BlackSoul Review

by on December 9, 2013

I find myself split almost down the middle when it comes to BlackSoul. On one hand, I can appreciate and even kind of enjoy it for what it is: a survival horror throwback to the days of the original Resident Evil and Silent Hill. But on the other, it lacks the charm of either of these, perhaps because it has no nostalgic value and is therefore just a game out of time, whose shortcomings would have been tolerated back then but are now incredibly dated. At times it really channels the aforementioned games, providing fleeting moments of past glories but, for the most part, it’s a clunky, awkward experience without the history that would afford it forgiveness.

Taking a leaf from Resident Evil, the game features 2 protagonists, the reporter Ava and her cop brother Sean. It’s 1972 and Ava has travelled to a rural English village to investigate disturbing rumours of an outbreak, against Sean’s wishes. Naturally, he high-tails it after her and the two become trapped in the quarantine zone and must find the truth and escape. Not exactly ground-breaking, but at least the setting and time period are a break from the norm.

The first thing that will strike you about this game how it looks. And damn does it look bad. It’s a horribly, blocky, low-res textured mess of brown and black. We’re talking PSX graphical quality here. But I imagine that was the objective. The whole image of the game revolves around late 90’s survival horrors that really took off on Sony’s first console, right down to the box art and colour palette. Even the menu screens look awful. It isn’t laziness on developer XeniosVision’s part that it looks like this, so it’s not a major negative point although it might just be too ugly for some players to look past. The lack of advanced graphical options is notably absent and should have been included. I understand if you want to make your game look like this but at least give players some control outside of resolution changes, even if it is just something as simple as V-sync!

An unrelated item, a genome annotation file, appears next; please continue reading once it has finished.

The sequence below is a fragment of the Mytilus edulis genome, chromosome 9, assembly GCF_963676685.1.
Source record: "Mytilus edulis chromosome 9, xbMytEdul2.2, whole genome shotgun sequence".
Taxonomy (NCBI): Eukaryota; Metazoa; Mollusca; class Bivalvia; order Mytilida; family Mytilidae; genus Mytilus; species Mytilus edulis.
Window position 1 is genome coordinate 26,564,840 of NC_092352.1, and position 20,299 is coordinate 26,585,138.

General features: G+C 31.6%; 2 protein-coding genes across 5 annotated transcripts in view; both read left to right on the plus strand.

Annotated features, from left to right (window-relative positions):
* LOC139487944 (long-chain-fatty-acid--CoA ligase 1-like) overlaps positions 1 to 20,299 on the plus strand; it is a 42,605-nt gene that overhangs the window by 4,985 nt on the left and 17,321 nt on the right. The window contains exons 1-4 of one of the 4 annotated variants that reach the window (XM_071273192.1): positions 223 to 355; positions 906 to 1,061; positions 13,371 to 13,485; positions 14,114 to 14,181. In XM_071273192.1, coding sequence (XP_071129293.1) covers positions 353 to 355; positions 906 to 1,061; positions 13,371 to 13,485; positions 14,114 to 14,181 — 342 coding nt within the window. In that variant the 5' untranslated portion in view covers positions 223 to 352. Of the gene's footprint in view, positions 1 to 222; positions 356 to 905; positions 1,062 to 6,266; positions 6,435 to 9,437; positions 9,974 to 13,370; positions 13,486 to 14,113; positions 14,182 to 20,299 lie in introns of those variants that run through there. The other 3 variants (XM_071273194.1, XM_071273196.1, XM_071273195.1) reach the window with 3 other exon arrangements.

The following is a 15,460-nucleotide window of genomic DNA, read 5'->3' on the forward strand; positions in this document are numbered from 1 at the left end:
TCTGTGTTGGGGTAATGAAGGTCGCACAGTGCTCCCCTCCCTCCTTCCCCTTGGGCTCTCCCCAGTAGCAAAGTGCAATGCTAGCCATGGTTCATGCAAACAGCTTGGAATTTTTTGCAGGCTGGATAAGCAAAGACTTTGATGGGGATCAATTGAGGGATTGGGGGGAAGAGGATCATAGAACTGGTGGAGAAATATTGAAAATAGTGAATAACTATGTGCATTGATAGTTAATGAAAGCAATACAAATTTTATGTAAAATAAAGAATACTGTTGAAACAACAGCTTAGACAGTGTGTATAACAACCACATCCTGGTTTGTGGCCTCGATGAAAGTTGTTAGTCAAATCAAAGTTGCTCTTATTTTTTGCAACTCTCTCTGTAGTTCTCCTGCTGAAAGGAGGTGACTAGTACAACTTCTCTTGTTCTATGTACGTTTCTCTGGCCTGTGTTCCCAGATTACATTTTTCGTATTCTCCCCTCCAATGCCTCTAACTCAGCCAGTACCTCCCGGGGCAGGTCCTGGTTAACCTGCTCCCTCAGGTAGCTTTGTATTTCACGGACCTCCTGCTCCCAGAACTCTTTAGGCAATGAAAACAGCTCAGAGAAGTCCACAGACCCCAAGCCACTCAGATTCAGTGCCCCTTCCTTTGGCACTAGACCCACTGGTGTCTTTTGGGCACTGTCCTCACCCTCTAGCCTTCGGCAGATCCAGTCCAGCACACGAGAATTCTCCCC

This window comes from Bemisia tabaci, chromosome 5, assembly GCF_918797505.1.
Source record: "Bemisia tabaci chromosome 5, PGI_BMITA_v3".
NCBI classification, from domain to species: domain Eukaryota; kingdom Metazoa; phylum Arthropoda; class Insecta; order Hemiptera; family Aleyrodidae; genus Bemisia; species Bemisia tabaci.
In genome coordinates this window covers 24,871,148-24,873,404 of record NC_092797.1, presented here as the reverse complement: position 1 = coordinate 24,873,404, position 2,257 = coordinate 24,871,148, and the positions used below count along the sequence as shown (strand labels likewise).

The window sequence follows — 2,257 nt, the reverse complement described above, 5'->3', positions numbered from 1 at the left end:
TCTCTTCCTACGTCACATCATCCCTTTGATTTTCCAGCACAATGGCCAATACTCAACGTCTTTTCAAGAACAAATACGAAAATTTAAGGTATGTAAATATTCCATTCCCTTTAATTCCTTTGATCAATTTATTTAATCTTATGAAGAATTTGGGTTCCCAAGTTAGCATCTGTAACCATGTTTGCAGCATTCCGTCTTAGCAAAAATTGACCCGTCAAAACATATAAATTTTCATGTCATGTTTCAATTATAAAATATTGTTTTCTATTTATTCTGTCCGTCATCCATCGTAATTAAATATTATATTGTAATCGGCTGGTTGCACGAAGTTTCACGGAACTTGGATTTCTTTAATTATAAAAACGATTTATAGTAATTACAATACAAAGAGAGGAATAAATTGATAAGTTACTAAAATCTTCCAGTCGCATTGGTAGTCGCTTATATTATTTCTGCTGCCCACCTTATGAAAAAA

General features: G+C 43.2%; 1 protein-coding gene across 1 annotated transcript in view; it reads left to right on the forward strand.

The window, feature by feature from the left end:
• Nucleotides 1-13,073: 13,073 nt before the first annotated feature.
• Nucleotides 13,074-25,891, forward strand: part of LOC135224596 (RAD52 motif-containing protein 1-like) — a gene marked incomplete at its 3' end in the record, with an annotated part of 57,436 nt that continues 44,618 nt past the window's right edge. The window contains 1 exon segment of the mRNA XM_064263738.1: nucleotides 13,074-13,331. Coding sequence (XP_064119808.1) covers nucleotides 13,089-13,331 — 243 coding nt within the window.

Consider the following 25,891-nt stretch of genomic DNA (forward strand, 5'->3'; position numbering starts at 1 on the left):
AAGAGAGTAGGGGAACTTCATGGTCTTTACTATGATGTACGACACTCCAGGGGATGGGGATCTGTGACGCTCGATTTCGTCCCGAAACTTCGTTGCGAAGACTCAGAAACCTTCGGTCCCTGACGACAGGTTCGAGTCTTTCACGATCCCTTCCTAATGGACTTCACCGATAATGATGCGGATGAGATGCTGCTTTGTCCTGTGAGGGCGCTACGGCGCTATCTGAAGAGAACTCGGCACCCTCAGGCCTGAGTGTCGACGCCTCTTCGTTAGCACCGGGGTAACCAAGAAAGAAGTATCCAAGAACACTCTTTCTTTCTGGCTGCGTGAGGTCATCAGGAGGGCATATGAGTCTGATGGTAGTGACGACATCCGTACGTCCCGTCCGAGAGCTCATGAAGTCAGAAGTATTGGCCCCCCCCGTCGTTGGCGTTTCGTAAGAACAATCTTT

If you aren’t one to judge a book by its cover and manage to overcome the intentionally dated aesthetics then you’ll find that BlackSoul handles pretty similarly to the games it tries to visually emulate. It’s clunky and slow and, at times, quite infuriating. If you’ve ever played a Resident Evil or Silent Hill you know the feel of the game. The controls are primarily keys but the mouse can also provide limited camera movement. It’s not as static as you might think and can shift dynamically at times, but not in anyway that impacts things greatly. In general, the mouse is only useful for the right-click aim and left-click fire scheme. Controller support would have been nice but I’m sure it’s something that could be patched in later down the line.

The combat is similar to movement, in that it’s just as awkward but seemingly worse than the games Black Soul is paying homage too. With ammo in predictably short supply, melee weapons are the main choice of attack but something is a little off with the mechanics. Maybe it’s that the grab range of the infected and your weapon reach is too close, or perhaps the delay between hits is too long but there is something unfair about it all. It’s difficult to describe, but it’s definitely an area where things falls down. Of course, in a game like this, evasion is just a viable option as attacking so frustration can be minimized.

Problem solving plays a large role in the game, and in keeping with the theme, they are completely obscure puzzles with no relation to the real world. There’s quite a lot of backtracking too, to collect rods, cranks and keys, which is painful no matter when a game is made. And going back through old areas you didn’t clear the first time around (due to the awful combat) doesn’t help anything. Some puzzles also borded on impossible, not helped by almost unintelligible hints.

It’s clear there isn’t much originality here. Everything in the game is derivative or directly copied from something else. The inventory screen and health indicator are both very similar to those found in Resident Evil, while the music is reminiscent of Akira Yamaoka’s Silent Hill scores. Even the dialogue and diary entries have the same odd use of language you find in these games, the style that is brought about either from poor or too literal translation.

VERDICT: If you understand what you are getting into, BlackSoul could be a very enjoyable experience for some. It offers hardly anything new but stays faithful to the old-school classics, warts and all. But XeniosVision do it in a such a way that it manages to at least come across as endearing.

The problem is not wholly in the execution or even in the intent; the very act itself is questionable. After playing this, I had to ask myself, “What is the point of this?” If I wanted the same experience, I could have easily gone back to Silent Hill or Racoon City for a much richer, nostalgia-filled trip. There I would find all the same faults and maybe more, but at least with my rose-tinted glasses, they wouldn’t seem half as obvious.


POOR. Games tagged 4/10 will be playable, perhaps even enjoyable, but will be let down by a slew of negative elements that undermine their quality and value. Best avoided by any but hardcore genre fans.

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